God expects you to not just survive, but go on the offensive during trials and tribulations.

I’ve been parked in the book of Philippians for about 3 months now as I’ve been teaching a group of friends, and have really enjoyed the many precious doctrines it espouses, largely written to a church that, by New Testament church standards, was doing quite well. It certainly couldn’t claim the stomach-churning, eye-popping version of adultery from the Corinthian church, and it wasn’t so young and under duress that it was convinced that Christ had already come and gone and all that was left was God’s wrath, like the church in Thessalonica. On the surface, the Philippian church was doing pretty well.

Most familiar with the tone of Philippians will associate it with Christian joy, which is because the word “joy” and its cognates are used something like 16 times throughout. So yeah, naturally, when you think Philippians, you think “joy.” While it’s true that Philippians paints a picture of joy’s root-cause (the great “knowing Christ” section in chapter three), its emphasis on doing right while under duress is often ignored.

The great “Work out your own salvation with fear and trembling” passage of chapter 2, verse 12 comes on the heals of the ancient hymn describing the kenosis, humility, and exaltation of Christ, which proceeds the command to pursue unity through humility, which proceeds a warning: “it has been given to you, not only to believe in Christ Jesus, but to suffer for His sake (1:29).” Immediately following verse 12 are a couple more commands: Stop arguing and stop complaining, and always be alert to do the will of God as revealed in His Word because you shine like lights in the pitch-black darkness.

Looked at in its context, Paul’s point is simply this: carry out God’s mission of reaching others with the Gospel under duress, through unity and the Word.

Other than the context, does the text bear this out? I believe so, but we need to do some work on verse 12 to get there, so hang with me:

“Work out” is in the emphatic form in the Greek, and it means to achieve, effect by toil, to carry out to its ultimate conclusion or goal. Kind of like,“The student worked out a problem in math.” That is, he went through a series of steps and thoroughly answered the question. You’re in the class, you’ve received an exam, you know the process and expectations, so don’t do it half way and quit — you don’t get credit for that. Complete the exam.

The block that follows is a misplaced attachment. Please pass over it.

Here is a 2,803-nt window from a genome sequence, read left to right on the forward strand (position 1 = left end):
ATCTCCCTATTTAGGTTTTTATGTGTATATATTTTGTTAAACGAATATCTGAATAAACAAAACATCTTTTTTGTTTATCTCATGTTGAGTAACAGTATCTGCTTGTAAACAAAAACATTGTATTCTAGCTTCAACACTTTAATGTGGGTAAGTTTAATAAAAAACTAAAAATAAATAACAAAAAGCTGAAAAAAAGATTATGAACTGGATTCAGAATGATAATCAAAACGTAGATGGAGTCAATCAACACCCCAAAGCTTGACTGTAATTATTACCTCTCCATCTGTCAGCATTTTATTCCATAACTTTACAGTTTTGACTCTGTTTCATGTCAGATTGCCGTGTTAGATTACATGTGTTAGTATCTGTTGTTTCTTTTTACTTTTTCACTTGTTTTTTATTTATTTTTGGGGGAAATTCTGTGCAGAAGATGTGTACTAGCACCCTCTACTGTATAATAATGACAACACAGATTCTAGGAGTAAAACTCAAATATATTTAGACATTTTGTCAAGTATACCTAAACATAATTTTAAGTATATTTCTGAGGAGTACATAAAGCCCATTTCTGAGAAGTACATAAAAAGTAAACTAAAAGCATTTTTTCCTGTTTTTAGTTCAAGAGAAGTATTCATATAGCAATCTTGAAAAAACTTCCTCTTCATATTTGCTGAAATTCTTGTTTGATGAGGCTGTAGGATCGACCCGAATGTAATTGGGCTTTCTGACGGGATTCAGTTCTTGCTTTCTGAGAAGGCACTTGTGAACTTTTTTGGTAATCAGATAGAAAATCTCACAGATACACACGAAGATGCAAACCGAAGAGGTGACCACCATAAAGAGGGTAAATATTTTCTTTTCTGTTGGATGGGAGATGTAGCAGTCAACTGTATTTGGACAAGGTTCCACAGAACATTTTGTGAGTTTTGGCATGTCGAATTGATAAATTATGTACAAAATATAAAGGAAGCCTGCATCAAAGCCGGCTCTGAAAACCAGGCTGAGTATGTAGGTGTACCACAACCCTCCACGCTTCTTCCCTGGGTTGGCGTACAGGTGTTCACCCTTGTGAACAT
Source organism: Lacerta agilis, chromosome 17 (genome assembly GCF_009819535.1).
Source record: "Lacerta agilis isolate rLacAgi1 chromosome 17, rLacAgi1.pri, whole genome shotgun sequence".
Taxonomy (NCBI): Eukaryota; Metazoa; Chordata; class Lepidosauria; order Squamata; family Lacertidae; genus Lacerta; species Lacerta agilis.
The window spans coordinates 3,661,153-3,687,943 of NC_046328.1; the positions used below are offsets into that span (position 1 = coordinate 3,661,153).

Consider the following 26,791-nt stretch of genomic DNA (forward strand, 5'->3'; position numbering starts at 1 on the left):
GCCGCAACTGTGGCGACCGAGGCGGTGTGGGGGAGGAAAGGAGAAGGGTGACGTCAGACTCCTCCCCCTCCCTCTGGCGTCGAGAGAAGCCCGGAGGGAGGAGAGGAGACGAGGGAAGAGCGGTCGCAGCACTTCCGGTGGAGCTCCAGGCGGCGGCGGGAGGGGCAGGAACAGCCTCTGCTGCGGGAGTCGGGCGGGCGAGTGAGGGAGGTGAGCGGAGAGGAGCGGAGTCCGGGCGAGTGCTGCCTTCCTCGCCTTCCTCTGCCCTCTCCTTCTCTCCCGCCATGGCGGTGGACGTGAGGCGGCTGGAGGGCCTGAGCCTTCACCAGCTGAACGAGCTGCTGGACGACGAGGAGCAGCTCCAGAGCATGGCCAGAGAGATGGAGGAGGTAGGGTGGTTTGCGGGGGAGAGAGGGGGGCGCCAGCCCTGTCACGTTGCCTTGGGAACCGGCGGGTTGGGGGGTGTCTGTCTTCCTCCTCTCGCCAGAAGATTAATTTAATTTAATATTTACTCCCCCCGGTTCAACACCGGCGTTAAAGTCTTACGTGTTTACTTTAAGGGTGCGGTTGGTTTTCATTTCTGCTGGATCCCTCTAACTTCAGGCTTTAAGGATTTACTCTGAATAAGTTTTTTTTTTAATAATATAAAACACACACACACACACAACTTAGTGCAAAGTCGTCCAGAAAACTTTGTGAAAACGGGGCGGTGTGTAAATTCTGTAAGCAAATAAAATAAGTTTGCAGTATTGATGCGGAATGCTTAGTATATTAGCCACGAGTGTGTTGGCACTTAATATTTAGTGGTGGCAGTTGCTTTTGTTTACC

James 1:2-4 sheds more light on this: the way to maturity in the Christian life is through trials (exams), but only if we come out the other side with obedience by faith in-tact. We have to pass the test by doing what is expected of us, then we get to move up. Phil. 2:12 not only clarifies that there is a test, but how to pass it.

“Your own” is really important to the interpretation here: this implies a parallel action that should be repeated — what’s the parallel? Jesus. That’s what was just discussed in the ancient hymn. When did he have to work out his salvation with fear and trembling? Look at the Garden of Gethsemane:

Heb. 5:7-9

In the days of his flesh, Jesus offered up prayers and supplications, with loud cries and tears, to him who was able to save him from death, and he was heard because of his reverence. Although he was a son, he learned obedience through what he suffered. And being made perfect, he became the source of eternal salvation to all who obey him, 10

The Philippians were exhorted to carry their salvation to its ultimate conclusion, namely, Christlikeness. Suffer like Christ. The salvation spoken of here is not justification, but sanctification: victory over sin. Otherwise, God wouldn’t be working in them to will and work according to His good pleasure. That would be ridiculous, as God doesn’t work in the unregenerate to desire His good pleasure.